What It’s About: Olga is a high-achieving owner of a wedding planning business to the wealthy of NYC. Her every move is calculated to take advantage of opportunities to make money and gain status. Her brother is a US Representative from and for Brooklyn. Their father is dead from HIV drug-use and their mom is a fugitive revolutionary-mercenary.

New York had a shocking way of spiraling into chaos whenever met with precipitation, as though the entirety of its infrastructure was actually made of sugar and the water triggered dissolution.

Thoughts: I won’t lie, this was hard to get into. The first third had me pushing myself to keep reading and I wouldn’t give myself permission to DNF because a friend recommended it to me. A friend that I greatly admire. Then I began to wonder, ‘What *IS* this? a love story? A whodunnit tale of treachery? (I was worried that the romantic interest was going to be a bad guy — spoiler: he is a good guy.) A family drama child abandonment story? or an incitation to Revolution, on the part of Puerto Rico?

Yes, and I support PR being granted statehood. The status of this island and these citizens is unjust; to be dependent and taxed, without representation.

She was less uncomfortable than she thought she would be, the realization of which made her uncomfortable.

However, all the stories do come together and I admire this as an author’s strong debut, in mostly– for me– what it accomplishes and addresses, a passionate statement in support of Puerto Rico. I learned a lot more about Puerto Rico.

If your rights are less because you’re born in one place, not another, how meaningful are those rights in the first place?

Rating: Four slices of pie.

 

 

Copyright © 2007-2022. Care’s Books and Pie also known as and originally created as Care’s Online Book Club. All rights reserved. This post was originally posted by Care. It should not be reproduced without express written permission.

In Concrete

Thoughts by Anne Garrétta, Deep Vellum 2021, 185 pages

Translated by Emma Ramadan, co-owner of one of my favorite indie bookstores: RiffRaff in PVD

Challenge: TOB 2022

Genre/Theme: I have no idea!

Type/Source: Tradeback / Personal purchase from Watermark Books

What It’s About: Two precocious French girls adore their tinkering big-idea whacky fix-it father and help him pour concrete to fix up the summer house amongst other things/places/etc. They defend the honor of neighbors and attempt to ditch school (well, our narrator does) and she tells her little sister stories of the escapades while waiting for rescue when said sister becomes encased in a cement mixing & pouring mishap. FULL of amusing wordplay and punny turns of phrase.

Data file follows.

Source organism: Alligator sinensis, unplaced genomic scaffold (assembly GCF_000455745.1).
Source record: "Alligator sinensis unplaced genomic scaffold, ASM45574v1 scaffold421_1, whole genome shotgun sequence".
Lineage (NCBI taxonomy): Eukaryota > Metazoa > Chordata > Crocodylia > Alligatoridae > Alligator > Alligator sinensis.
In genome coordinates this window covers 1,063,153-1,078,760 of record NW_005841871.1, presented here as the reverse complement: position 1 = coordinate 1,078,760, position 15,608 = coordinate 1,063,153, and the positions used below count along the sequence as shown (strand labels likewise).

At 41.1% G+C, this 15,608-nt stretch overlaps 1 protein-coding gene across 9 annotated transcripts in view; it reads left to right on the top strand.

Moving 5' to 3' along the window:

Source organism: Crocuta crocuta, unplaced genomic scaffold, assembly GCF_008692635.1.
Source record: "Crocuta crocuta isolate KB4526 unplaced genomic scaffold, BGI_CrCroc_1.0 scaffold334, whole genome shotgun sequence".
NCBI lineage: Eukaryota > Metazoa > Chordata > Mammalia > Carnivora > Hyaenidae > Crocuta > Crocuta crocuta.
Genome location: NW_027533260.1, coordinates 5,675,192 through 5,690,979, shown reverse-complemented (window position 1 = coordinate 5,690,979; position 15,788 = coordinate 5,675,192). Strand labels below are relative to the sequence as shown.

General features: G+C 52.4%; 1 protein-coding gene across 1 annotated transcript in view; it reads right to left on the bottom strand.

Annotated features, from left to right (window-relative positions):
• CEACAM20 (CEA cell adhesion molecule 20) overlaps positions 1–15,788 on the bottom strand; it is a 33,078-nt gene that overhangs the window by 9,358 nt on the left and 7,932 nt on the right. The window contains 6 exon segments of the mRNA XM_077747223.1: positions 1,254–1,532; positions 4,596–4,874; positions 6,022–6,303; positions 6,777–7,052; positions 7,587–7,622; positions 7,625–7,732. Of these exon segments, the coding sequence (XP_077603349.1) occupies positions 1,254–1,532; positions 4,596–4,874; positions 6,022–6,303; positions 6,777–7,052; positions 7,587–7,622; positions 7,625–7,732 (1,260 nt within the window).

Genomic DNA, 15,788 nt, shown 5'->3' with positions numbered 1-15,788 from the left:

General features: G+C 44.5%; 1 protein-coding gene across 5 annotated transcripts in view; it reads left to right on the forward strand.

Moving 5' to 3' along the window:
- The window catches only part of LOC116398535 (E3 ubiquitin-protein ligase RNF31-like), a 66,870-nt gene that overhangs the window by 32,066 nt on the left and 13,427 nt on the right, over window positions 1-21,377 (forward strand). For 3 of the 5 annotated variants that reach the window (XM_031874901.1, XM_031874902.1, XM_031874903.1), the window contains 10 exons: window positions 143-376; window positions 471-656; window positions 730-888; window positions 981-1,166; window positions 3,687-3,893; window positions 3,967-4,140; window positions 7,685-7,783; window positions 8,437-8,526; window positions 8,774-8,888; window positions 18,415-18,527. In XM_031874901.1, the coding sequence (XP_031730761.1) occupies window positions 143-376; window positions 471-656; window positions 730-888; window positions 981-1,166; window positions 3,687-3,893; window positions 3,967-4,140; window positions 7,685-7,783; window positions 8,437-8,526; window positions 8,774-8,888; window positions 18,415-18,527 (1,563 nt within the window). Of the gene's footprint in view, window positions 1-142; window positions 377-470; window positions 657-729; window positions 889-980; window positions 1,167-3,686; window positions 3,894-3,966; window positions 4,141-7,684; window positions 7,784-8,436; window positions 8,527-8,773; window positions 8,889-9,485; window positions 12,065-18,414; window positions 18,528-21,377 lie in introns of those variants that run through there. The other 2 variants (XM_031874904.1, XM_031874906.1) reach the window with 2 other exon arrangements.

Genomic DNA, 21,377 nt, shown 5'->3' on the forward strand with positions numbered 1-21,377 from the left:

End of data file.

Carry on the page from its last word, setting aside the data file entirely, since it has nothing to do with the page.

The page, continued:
Thoughts: A fun book — if you aren’t trying to rush through it to get it done. Alas!

I really had to force myself to slow down and not rush this. I became enthralled with curiosity for HOW the translator managed to capture and play with the words in English, only assuming the jokes must have been different in the French. My questions were answered; the book includes notes from the translator. Fascinating stuff.

No grout about it!

Very clever, a lot of fun. Their POOR MOTHER! The entire family is quite endearing. I get how some thought it a bit overdone, perhaps; but I decided to relax and go with it and feel rewarded for my effort.

Rating: Four slices of pie. Easy as pie? no way.

“Once little sis and I had unblocked our glands, it was easy as pie.”

 

 

Copyright © 2007-2022. Care’s Books and Pie also known as and originally created as Care’s Online Book Club. All rights reserved. This post was originally posted by Care. It should not be reproduced without express written permission.

The Sentence

Thoughts by Louise Erdrich, Harper 2021, 387 pages

Challenge: TOB 2022

Genre/Theme: Adult Literature

Type/Source: eBook / Library

What It’s About: This is the story of Tookie, a Chippewa woman in Minnesota who works in a bookstore. The book starts with how she came to commit a crime, be sentenced and serve time in prison. A former teacher sends her a dictionary and so begins a love of reading. This same teacher helps her get the job at the bookstore once she is released from prison. This is also the story of how one of the bookstore’s most loyal customers dies and begins to haunt Tookie when she is at work. The story is timely; we see the dates approach March 2020 — the start of the pandemic. And June, when George Floyd is murdered at the hands of the cops. And the subsequent protests.

Thoughts: As I attempt the above paragraph, I find my appreciation growing for how Erdrich accomplished all of the personal and broad storylines, as well as weaving in the love of reading. There is a grappling of balancing political issues and getting involved and this was successfully done (to me) — effectively paced with empathy, love, and respect; everything I love in my literature. I would even say she manages a balanced lightness with heavy topics and was able to bring some humor to the humanity.